: As soon as she heard that Wiktionary was shutting down, she went into a rage and beat the wall with her fists until her knuckles bled.
: He danced hypnotically while she beat the atabaque.
*: The men of the city ... beat at the door.
*: Rolling tempests vainly beat below.
*: They [winds] beat at the crazy casement.
*: The sun beat upon the head of Jonah, that he fainted, and wished in himself to die.
*: Public envy seemeth to beat chiefly upon ministers.
*: A thousand hearts beat happily.
: Jan had little trouble beating John in tennis. He lost five games in a row.
: No matter how quickly Joe finished his test, Roger always beat him.
: I just cant seem to beat the last level of this video game.
*: The part of the wood to be beaten for deer sloped all the way from the roadside to the loch.
: Beat the eggs and whip the cream.
: He wanted $50 for it, but I managed to beat him down to $35.
*: Thomas Limbrick, who was only nine years of age, said he lived with his mother when Deborah was beat: that his mother [[throwed]] her down all along with her hands; and then against a wall ...
: to beat a retreat; to beat to quarters
*: pass awful gulfs, and beat my painful way
*: Why should any one ... beat his head about the Latin grammar who does not intend to be a critic?
*: to still my beating mind
: The drums beat.
: The drummers beat to call soldiers to their quarters.
: After the long day, she was feeling completely beat.
: Dude, you drive a beat car like that and you ain’t gonna get no honeys.
: Her makeup was beat!
*: The beats were pioneers with no destination, changing the world one impulse at a time.
: Bananas bruise easily.
: I bruise easily.
*: Bruising was considered a fine, manly, old English custom.
: The birds pecked at their food.
*: The rooster had been known to fly on her shoulder and peck her neck, so that now she carried a stick or took one of the children with her when she went to feed the fowls.
: to peck a hole in a tree
*: This fellow pecks up wit as pigeons peas.
: He has been pecking away at that project for some time now.
*: At half past eight, Mr. Dursley picked up his briefcase, pecked Mrs. Dursley on the cheek, and tried to kiss Dudley good-bye but missed, because Dudley was now having a tantrum and throwing his cereal at the walls.
: They picked a peck of wheat.
: She figured most children probably ate a peck of dirt before they turned ten.
*: a peck of uncertainties and doubts
*: Anyhow, one of them fell, another one pecked badly, and Jerry disengaged himself from the group to scuttle up the short strip of meadow to win by a length.
: an occurrence of peck in rice
*: They burned the old gun that used to stand in the dark corner up in the garret, close to the stuffed fox that always grinned so fiercely. Perhaps the reason why he seemed in such a ghastly rage was that he did not come by his death fairly. Otherwise his pelt would not have been so perfect. And why else was he put away up there out of sight?—and so magnificent a brush as he had too.nb....
: They pelted the attacking army with bullets.
: The children pelted apples at us.
: Its pelting down out there!
*: Another smothered seems to pelt and swear.
: The boy pelted down the hill on his [[toboggan]].
*: Stand, or Ill fell thee down.
*: This Sunday marks the debut of Weiner, a documentary that follows former congressman Anthony Weiner in his attempt to overcome a sexting scandal and run for mayor of New York City—only to be felled, somewhat inexplicably, by another sexting scandal.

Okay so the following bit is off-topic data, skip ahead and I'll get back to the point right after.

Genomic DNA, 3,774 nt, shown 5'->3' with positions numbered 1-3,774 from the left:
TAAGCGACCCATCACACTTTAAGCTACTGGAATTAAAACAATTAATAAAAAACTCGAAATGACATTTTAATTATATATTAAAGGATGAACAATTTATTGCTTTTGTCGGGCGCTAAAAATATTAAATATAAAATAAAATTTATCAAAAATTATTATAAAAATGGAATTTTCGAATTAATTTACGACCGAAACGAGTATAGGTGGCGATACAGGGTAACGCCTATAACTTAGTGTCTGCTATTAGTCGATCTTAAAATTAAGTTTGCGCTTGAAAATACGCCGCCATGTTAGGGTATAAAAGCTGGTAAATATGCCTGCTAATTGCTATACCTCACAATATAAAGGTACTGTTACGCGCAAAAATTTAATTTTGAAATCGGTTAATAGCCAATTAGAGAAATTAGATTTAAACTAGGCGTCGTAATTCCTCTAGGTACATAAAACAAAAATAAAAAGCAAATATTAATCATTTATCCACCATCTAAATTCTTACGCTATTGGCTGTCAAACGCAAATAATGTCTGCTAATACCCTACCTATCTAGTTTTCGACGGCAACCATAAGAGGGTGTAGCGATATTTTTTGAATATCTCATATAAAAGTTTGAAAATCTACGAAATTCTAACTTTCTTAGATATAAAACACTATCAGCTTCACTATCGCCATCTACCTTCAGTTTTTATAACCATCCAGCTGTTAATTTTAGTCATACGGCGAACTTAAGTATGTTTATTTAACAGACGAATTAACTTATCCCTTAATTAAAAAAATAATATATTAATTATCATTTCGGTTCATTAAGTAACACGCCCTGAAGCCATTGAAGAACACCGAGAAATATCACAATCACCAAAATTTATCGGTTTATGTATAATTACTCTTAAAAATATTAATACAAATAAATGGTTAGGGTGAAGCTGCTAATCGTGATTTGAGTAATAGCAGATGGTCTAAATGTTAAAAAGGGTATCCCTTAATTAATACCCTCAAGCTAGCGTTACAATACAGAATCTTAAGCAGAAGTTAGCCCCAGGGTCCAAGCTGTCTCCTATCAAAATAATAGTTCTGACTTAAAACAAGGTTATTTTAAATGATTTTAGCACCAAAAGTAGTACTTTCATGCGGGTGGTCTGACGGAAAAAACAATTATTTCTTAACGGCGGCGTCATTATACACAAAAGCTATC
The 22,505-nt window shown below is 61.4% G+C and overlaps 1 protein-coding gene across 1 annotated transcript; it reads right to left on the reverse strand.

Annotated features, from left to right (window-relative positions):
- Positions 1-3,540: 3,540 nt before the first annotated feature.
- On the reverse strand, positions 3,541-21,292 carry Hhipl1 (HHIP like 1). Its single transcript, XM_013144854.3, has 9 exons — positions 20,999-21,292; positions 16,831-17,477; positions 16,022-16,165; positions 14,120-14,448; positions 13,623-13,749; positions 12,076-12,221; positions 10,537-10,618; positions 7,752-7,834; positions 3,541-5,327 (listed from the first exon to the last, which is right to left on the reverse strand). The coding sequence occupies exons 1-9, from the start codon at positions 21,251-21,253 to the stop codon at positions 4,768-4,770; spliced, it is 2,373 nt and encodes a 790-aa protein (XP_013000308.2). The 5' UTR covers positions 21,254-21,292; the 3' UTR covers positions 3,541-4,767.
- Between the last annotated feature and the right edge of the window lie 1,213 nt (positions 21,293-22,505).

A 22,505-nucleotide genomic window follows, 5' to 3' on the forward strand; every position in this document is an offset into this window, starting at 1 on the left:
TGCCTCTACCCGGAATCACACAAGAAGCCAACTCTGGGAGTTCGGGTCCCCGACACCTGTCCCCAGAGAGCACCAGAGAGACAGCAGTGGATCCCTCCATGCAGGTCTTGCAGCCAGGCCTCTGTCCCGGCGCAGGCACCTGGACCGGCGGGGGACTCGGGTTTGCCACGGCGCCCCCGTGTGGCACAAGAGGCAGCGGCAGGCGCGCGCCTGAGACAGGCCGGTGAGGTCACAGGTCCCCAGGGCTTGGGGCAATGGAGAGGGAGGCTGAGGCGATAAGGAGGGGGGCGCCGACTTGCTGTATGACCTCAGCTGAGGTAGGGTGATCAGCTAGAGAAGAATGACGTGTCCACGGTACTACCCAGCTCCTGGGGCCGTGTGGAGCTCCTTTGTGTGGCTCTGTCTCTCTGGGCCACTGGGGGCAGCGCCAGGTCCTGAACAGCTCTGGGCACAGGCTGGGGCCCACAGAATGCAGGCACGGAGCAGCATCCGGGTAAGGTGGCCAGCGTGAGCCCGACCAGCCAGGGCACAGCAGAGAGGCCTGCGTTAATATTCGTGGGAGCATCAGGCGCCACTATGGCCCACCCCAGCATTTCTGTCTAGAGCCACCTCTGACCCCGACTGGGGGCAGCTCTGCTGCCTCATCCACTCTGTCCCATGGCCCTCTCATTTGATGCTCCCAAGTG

*: quote-book|year=1922|year_published=2010|edition=HTML|editor=|author=Edgar Rice Burroughs|title=The Chessmen of Mars|chapter=|url=http://www.gutenberg.org/files/1153/1153-h/1153-h.htm|genre=|publisher=The Gutenberg Project|isbn=|page=|passage=Gahan, horrified, saw the latters head topple from its body, saw the body stagger and fall to the ground. ... The creature that had felled its companion was dashing madly in the direction of the hill upon which he was hidden, it dodged one of the workers that sought to seize it. … Then it was that Gahans eyes chanced to return to the figure of the creature the fugitive had felled.
*: quote-web|date=2010-09-27|year=|first=|last=|author=Christina Passariello|authorlink=|title=Prodos Capital, Samsung Make Final Cut for Ferré|site=Wall Street Journal|url=http://online.wsj.com/article/SB10001424052748704760704575516142603948202.html|archiveorg=|accessdate=2012-08-26|passage=… could make Ferré the first major fashion label felled by the economic crisis to come out the other end of restructuring.
*: To fell seam allowances, catch the lining underneath before emerging 1/4" (6mm) ahead, and 1/8" (3mm) to 1/4" (6mm) into the seam allowance.
*: We are still handling our ewes, and their fells, you know, are greasy.
*: For he is fader of feith · fourmed ?ow alle / Bothe with fel and with face.
: ux|en|[[one fell swoop|one fell swoop]]
*: while we devise fell tortures for thy faults
*: And many a serpent of fell kind, / With wings before, and stings behind
*: I am so fell to my business.
*: Untroubled of vile fear or bitter fell.
*: I wake and feel the fell of dark, not day.
: ux|en|Please strike the last sentence.
: ux|en|Strike the door sharply with your foot and see if it comes loose. nowrap|A bullet struck him. nowrap|The ship struck a reef.
*: He at Philippi kept / His sword een like a dancer; while I struck / The lean and wrinkled Cassius.
*: They shall take of the blood, and strike it on the two sideposts.
*: Who would be free, themselves must strike the blow.
: ux|en|A hammer strikes against the bell of a clock.
*: Strike now, or else the iron cools.
: ux|en|We will strike a medal in your honour.
: ux|en|The ship struck in the night.
: ux|en|The clock struck twelve. The drums strike up a march.
*: A deep sound strikes like a rising knell.
: ux|en|to strike a light
*: Waving wide her myrtle wand, / She strikes a universal peace through sea and land.
: ux|en|to strike a match